Tim Ho Wan is a hole-in-the-wall dim sum restaurant in Hong Kong that gained recognition after receiving a coveted Michelin star and therefore being known as one of the cheapest Michelin starred restaurants in the world. And it is cheap. Really cheap. Though they are well known for their pork buns, all their food is quite tasty.
11. STROLL THROUGH THE GOLDFISH MARKET
Hong Kong’s Goldfish Market is a quirky line of shops that cater to the locals and their Feng Shui lifestyle. Aquariums equal good luck in the Asian culture, fish symbolize good fortune and water attracts energy of wealth and abundance. This market is devoted to selling an array of interesting fish and their accessories. Even if you won’t be shoving an aquarium in your carry-on luggage, it is worth a visit.
12. DINE AT A FLOATING RESTAURANT
The Jumbo Kingdom Floating Restaurant is an ornamental restaurant that floats. Duh. The eatery was built in the style of of an exquisite Chinese imperial palace. While you are there you may as well order the signature dish, the Flamed Drunken Shrimp which is prepared right in front of you.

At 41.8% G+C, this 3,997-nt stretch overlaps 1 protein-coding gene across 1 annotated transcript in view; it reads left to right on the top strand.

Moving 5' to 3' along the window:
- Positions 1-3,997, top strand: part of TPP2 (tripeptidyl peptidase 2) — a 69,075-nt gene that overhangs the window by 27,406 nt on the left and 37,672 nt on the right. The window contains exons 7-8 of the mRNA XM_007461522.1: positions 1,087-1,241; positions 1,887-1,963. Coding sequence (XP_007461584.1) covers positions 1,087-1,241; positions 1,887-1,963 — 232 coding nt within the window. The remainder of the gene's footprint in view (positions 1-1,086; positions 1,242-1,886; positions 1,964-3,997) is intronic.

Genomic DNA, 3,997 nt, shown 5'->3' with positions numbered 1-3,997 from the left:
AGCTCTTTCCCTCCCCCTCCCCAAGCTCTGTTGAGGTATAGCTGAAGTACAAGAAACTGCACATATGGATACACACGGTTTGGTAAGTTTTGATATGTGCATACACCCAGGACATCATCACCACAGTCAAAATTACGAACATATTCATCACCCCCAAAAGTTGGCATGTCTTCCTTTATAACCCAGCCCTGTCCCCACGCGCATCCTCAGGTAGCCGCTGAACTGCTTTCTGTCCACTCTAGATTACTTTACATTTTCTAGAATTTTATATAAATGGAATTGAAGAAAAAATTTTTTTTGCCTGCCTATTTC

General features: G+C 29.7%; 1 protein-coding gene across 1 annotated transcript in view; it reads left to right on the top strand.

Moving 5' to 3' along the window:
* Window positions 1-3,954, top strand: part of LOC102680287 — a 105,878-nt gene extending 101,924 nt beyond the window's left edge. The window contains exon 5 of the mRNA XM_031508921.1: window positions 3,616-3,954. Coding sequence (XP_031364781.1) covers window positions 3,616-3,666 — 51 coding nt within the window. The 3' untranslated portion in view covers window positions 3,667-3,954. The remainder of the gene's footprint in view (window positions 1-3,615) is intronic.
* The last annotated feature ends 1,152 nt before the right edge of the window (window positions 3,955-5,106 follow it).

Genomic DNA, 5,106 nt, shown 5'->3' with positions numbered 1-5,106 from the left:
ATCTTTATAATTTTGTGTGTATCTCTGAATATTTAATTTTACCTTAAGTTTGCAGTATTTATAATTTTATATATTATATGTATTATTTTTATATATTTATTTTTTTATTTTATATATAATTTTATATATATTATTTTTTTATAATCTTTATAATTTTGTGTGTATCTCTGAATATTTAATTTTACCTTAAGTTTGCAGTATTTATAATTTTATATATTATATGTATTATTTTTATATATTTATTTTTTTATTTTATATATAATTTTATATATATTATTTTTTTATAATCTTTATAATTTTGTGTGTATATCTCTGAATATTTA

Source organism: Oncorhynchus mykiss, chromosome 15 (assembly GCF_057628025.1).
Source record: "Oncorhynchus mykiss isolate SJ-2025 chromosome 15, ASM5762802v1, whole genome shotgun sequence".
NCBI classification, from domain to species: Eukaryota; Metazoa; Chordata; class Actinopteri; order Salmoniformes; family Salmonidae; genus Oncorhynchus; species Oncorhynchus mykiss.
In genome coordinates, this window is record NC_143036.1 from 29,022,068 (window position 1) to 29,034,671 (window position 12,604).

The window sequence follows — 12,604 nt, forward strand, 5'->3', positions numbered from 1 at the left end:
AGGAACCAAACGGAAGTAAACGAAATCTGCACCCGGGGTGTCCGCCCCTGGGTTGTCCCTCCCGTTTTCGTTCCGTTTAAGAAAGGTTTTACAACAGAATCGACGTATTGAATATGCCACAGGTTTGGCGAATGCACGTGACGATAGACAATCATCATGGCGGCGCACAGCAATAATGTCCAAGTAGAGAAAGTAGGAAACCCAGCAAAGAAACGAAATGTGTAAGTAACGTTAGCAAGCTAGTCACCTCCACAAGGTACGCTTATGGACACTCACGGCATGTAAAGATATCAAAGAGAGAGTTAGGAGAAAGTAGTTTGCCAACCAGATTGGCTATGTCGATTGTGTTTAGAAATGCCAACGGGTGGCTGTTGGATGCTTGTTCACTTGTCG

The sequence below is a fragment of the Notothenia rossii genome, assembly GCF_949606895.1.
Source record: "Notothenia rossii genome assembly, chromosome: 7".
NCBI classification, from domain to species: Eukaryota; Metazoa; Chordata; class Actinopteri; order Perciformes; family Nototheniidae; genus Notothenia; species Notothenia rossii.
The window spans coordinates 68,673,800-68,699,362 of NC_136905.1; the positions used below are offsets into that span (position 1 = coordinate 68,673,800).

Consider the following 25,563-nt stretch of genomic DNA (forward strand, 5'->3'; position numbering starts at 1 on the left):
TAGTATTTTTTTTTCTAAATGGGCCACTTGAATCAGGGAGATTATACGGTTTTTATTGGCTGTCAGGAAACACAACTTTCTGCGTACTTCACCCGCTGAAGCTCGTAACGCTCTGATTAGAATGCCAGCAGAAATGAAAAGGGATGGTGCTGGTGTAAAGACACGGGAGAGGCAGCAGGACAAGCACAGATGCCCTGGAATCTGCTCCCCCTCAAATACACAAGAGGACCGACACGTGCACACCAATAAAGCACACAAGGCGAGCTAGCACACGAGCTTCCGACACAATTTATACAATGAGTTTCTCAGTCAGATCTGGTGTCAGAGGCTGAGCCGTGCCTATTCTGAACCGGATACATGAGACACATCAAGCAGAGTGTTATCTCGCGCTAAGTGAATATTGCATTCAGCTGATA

photo credit | Arthur Chapman
13. GO TO THE HORSE RACES ON WEDNESDAY
Head to the Happy Valley Racecourse for the uber trendy Happy Wednesdays. On this weekday evening the racecourse has great food, drinks and entertainment, all while being able to bet on the ponies. Each Wednesday is a different theme, such as Wines of the Valley. Could that be any more perfect?
14. EAT DINNER IN THE DARK
At Hong Kong’s Dialogue in the Dark you have the opportunity to take a culinary journey where blind waiters serve a meal in complete darkness. A perfect way to challenge your taste buds!
15. DRINK TRENDY COCKTAILS
As previously mentioned, Hong Kong has some killer food concepts, and the same goes for drinks. Quinary is a swanky place for pre-dinner cocktails where they concoct creative beverages like an Earl Grey Caviar Martini. I had their refreshing Oolong Tea Collins.
16. TAKE THE STAIRS
You have not fully experienced Hong Kong unless you have walked up a set of some of the steepest stairs you have ever seen. It is a hilly city. Though there are many inclines around, Ladder Street from Queen’s Road Central to Cain Road is amongst the most impressive…and painful.
17. TAKE A TAI CHI CLASS
Tai Chi is a gentle form of martial arts known to be a big part of Chines culture. Three mornings a week you can take a free introductory Tai Chi Class to get acquainted with this craft.
photo credit | Hong Kong Tourism
Which of these adventures will you add to your Hong Kong bucket list?